While I am the Snow Queen, I cannot protect all cats from the cold weather. My snow bees can sting you with their cold and frost bite is a real danger for outdoor cats in winter climates.
Be aware that if you are exposed to cold temperatures for too long you can suffer frostbite. Your ears, tail and feet will be affected first.
It is best to stay indoors when it is cold. Strictly outdoor cats need to be provided with a warm and dry shelter to retreat to in cold and snowy weather.
Primary symptoms for a cat with frostbite are pale, white or gray skin under their coat. As circulation returns, the skin may appear swollen and red and may turn black and peel.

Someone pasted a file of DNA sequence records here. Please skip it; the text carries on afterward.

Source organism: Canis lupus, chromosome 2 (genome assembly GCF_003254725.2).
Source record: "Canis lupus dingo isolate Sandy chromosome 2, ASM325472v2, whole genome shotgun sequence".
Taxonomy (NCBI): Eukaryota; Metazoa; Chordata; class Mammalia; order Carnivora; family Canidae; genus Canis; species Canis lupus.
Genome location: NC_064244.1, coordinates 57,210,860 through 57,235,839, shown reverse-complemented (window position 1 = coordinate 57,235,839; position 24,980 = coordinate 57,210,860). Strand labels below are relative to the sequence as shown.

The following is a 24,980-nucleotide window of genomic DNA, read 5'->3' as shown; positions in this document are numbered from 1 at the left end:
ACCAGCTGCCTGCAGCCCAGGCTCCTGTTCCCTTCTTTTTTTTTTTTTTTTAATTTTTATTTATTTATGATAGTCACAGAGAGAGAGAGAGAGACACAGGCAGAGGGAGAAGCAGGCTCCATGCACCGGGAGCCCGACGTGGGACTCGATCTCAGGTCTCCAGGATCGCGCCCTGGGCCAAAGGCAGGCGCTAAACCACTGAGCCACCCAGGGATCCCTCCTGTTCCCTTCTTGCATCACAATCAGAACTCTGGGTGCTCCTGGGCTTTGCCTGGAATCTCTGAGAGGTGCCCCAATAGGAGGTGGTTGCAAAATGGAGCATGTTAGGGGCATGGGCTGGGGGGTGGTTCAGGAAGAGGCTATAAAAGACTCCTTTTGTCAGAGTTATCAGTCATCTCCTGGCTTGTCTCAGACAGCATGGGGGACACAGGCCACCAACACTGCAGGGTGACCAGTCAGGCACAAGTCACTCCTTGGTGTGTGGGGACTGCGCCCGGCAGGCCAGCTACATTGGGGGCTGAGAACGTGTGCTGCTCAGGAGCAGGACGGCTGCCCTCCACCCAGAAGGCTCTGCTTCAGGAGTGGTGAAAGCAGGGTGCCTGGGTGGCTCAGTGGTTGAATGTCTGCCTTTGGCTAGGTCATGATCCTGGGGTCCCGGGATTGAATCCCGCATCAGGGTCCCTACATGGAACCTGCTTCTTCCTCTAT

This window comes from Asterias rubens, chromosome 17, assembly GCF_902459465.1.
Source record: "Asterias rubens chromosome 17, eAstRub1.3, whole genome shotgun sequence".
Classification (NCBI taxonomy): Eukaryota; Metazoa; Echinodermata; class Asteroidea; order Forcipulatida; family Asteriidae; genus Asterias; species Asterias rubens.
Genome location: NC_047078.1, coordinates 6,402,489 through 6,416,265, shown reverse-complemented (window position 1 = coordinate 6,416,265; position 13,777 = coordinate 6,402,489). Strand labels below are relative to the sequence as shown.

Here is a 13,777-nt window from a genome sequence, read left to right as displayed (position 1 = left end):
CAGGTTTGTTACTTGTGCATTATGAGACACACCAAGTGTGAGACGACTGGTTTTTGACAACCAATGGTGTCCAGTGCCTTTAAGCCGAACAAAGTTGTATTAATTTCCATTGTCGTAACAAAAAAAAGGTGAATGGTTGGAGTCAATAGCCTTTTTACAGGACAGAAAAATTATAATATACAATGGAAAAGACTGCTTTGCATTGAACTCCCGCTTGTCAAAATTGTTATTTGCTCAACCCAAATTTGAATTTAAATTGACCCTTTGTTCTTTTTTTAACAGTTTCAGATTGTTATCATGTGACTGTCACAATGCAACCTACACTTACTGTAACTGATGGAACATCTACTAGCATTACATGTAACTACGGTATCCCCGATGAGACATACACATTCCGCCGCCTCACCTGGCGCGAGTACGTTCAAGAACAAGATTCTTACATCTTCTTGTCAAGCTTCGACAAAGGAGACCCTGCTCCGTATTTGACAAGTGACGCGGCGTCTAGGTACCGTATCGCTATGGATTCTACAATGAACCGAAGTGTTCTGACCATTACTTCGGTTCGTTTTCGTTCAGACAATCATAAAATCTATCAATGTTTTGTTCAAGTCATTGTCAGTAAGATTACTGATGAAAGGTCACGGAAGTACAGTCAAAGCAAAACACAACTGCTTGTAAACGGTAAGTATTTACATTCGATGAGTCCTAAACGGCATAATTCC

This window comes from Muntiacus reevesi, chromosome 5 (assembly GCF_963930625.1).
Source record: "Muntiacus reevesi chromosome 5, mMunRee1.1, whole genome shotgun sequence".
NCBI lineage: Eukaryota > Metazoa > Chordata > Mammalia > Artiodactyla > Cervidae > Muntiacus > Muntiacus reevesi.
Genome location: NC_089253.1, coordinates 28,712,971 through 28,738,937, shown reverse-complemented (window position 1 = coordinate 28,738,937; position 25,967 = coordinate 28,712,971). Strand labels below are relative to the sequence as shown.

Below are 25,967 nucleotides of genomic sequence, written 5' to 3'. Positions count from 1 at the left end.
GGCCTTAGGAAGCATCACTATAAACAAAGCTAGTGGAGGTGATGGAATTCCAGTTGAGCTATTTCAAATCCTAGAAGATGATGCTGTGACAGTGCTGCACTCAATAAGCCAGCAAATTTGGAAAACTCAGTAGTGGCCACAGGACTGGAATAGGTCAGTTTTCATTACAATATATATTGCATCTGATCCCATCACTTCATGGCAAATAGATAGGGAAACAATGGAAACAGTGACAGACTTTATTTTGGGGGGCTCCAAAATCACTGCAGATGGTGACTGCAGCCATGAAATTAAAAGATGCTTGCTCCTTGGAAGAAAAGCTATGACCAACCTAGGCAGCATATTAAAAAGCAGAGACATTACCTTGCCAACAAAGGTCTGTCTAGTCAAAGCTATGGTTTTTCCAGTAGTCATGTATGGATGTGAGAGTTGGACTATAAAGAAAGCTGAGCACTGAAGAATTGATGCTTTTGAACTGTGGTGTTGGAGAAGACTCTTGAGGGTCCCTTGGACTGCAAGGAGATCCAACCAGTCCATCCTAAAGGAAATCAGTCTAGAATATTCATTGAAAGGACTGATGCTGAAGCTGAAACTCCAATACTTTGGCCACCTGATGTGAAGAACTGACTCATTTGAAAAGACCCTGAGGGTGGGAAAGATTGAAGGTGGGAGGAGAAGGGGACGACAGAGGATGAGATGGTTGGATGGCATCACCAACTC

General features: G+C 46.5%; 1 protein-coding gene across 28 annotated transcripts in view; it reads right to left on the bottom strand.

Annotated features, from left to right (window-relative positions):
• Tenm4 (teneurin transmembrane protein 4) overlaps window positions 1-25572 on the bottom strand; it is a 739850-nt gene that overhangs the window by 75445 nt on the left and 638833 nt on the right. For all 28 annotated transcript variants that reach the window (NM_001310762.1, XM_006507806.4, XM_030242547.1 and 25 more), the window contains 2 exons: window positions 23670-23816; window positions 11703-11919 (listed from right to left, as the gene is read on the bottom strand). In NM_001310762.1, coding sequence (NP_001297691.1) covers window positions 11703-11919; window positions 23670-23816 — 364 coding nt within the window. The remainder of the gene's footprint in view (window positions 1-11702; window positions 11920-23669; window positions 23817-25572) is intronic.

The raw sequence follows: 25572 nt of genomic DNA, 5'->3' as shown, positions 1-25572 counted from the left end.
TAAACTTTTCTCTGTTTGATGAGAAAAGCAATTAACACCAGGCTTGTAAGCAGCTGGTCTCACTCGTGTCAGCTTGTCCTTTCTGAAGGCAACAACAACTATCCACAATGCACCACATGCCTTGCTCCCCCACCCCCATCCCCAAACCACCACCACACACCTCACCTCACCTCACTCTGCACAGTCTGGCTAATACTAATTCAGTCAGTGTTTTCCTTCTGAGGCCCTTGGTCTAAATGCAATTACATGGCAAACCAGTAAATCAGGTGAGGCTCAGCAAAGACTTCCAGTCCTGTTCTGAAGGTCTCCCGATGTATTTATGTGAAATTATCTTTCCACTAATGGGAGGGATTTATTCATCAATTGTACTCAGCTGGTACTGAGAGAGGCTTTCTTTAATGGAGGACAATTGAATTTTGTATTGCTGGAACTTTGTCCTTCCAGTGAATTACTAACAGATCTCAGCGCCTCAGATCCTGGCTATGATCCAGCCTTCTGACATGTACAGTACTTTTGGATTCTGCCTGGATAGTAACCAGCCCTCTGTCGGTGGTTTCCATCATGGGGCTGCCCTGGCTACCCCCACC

If frostbite is suspected, you should use warm, not hot, water to warm the affected areas. Do not use dry heat. Dry the area, but do not rub or massage it. Get to the vet immediately, making sure that you are kept warm during the trip. Your vet will examine the skin and decide the best course of treatment.
Don't forget that my brofur, Tristan, is hosting Weekend Cat Blogging at Tabbylicious. This is his first time hosting a blog carnival, so be sure to stop by, leave your link and help make this weekend's edition of Cat Blogging a success!